Killing horses was related to a Turkish belief, that the dead not only had to reach the Underworld, but also he needed to have animals to start a new farm. The horses and other animals were killed in a day when their owner died or in the day of the funeral. The entire animal or the skull, limbs and hide, with tack or without it, were buried in the grave. This custom was also present among the Polovtsians. The meat of the horse was probably eaten during the funeral banquet. Among all Turkish tribes, living within the Black Sea steppe, the horses, or their parts, were buried with men and women. The horses were sacrificed by the Iranian Scythians and Sarmatians. It is possible, that this custom was adapted by the Turks in a certain moment and the Polovtsians took it over from them.

The presented foreign cultural influences, some ethnographic aspects of the customs, related to the funeral ritual of the Turks and finally the features of the rite of the Polovtsians, confirmed by archaeological research, show very archaic and multicultural roots of the tradition related to the exposition of the dead body.

 
The characteristic features of burial among the Polovtsians are:

  1. existence of cobblestone and coverings of stone mixed with soil, on the embankment of the kurgan;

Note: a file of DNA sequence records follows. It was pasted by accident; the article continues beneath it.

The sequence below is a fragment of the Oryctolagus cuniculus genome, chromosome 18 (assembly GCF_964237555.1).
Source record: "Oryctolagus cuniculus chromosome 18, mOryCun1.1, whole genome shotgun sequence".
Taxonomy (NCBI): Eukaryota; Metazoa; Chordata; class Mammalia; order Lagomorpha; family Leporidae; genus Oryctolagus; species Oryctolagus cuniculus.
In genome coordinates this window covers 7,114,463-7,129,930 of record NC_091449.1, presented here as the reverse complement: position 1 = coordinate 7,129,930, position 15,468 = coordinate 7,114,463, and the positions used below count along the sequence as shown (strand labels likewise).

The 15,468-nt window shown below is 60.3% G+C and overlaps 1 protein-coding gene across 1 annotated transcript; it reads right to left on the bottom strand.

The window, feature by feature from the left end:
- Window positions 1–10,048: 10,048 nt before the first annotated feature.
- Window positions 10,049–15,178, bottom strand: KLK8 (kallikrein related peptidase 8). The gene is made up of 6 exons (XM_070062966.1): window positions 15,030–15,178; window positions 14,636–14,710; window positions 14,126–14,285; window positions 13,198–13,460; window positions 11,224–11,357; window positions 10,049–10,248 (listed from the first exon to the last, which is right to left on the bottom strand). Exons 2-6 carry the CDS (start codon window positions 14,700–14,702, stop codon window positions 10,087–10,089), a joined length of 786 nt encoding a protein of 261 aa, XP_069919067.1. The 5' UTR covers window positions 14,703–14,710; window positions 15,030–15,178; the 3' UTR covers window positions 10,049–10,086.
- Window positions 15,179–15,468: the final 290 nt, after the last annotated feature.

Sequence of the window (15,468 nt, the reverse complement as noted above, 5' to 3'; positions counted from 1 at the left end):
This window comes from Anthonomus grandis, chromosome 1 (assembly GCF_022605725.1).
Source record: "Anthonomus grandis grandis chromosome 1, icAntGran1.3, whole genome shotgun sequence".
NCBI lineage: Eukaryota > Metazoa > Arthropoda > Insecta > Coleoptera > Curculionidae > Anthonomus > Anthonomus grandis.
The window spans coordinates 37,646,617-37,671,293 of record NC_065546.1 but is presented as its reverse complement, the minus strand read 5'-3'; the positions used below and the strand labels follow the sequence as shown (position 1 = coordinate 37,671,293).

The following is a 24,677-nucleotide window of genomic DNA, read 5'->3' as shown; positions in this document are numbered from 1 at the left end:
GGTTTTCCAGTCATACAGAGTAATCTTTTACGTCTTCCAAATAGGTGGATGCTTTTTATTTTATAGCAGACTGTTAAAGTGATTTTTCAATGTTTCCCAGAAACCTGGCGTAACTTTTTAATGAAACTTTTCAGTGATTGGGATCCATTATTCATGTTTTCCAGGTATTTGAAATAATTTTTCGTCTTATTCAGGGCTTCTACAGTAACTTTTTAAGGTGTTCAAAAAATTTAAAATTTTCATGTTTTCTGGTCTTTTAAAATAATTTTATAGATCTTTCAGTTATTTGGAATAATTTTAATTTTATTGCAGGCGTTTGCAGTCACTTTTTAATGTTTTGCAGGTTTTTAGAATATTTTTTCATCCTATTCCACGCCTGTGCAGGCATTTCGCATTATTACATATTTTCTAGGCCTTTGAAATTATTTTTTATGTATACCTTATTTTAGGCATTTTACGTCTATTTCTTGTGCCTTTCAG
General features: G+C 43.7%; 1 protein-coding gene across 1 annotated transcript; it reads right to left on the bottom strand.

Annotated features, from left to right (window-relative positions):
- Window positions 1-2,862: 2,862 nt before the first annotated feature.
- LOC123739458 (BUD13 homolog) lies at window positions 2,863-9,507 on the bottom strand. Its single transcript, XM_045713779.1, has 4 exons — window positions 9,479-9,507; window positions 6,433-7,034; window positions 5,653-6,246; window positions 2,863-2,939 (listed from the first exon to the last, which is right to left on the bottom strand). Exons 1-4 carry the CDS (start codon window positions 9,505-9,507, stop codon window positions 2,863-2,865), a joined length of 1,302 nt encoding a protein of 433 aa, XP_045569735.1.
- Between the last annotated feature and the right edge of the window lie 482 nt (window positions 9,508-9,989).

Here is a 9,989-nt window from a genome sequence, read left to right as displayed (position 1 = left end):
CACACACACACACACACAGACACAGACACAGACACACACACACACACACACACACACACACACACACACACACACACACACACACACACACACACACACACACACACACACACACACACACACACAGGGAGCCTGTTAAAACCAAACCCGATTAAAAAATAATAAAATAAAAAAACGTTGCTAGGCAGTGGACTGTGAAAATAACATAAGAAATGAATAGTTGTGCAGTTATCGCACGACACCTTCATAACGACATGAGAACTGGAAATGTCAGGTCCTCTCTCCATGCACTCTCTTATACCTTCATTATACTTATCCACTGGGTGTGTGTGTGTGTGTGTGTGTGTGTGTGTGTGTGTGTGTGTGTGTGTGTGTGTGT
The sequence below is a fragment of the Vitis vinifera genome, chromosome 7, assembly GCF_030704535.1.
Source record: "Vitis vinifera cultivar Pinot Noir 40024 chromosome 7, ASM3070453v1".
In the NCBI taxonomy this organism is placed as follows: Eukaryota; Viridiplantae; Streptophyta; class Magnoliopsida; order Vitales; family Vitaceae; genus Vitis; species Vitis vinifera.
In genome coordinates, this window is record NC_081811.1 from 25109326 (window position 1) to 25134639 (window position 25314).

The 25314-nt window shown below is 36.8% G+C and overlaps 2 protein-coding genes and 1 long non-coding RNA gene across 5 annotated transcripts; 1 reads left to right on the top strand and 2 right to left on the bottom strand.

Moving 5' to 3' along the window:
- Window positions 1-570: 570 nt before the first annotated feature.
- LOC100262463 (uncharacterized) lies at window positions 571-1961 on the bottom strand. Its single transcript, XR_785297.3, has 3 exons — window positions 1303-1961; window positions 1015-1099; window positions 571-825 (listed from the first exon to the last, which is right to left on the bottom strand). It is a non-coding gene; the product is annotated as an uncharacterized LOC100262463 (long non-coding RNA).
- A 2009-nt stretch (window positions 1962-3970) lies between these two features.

2. presence of a separate grave for the horse or his parts – the skull, four limbs and hide, placed usually over the burial chamber of the dead, on a separate ground step;

  3. presence of a partition, separating the funeral niche with the burial;

  4. 4. use of various wooden constructions within the tomb (e.g.: so-called. дощечатые гробы); burial within logs of oak and birch is also typical, and with time appeared, as well, wooden constructions with boards placed along the dead body and having a covering of fabric;

  5. 5. position of a dead, lying on his back and having his hands set along the body (although in some cases the dead has one hand bended and placed along his waist), with his head turned to the East (more frequently) or the West, with a seasonal deviation (there are exceptions).




[1] „Они сожигают своих умерших по старинному обряду и сохраняют прах на вершине пирамиды”

[2] „И так мы направлялись к востоку, не видя ничего, кроме неба и земли, а иногда с правой руки море, именуемое морем Танаидским, а также усыпальницы Команов, которые видны были в двух лье, либо у них существует обычай, что все родство их погребается вместе”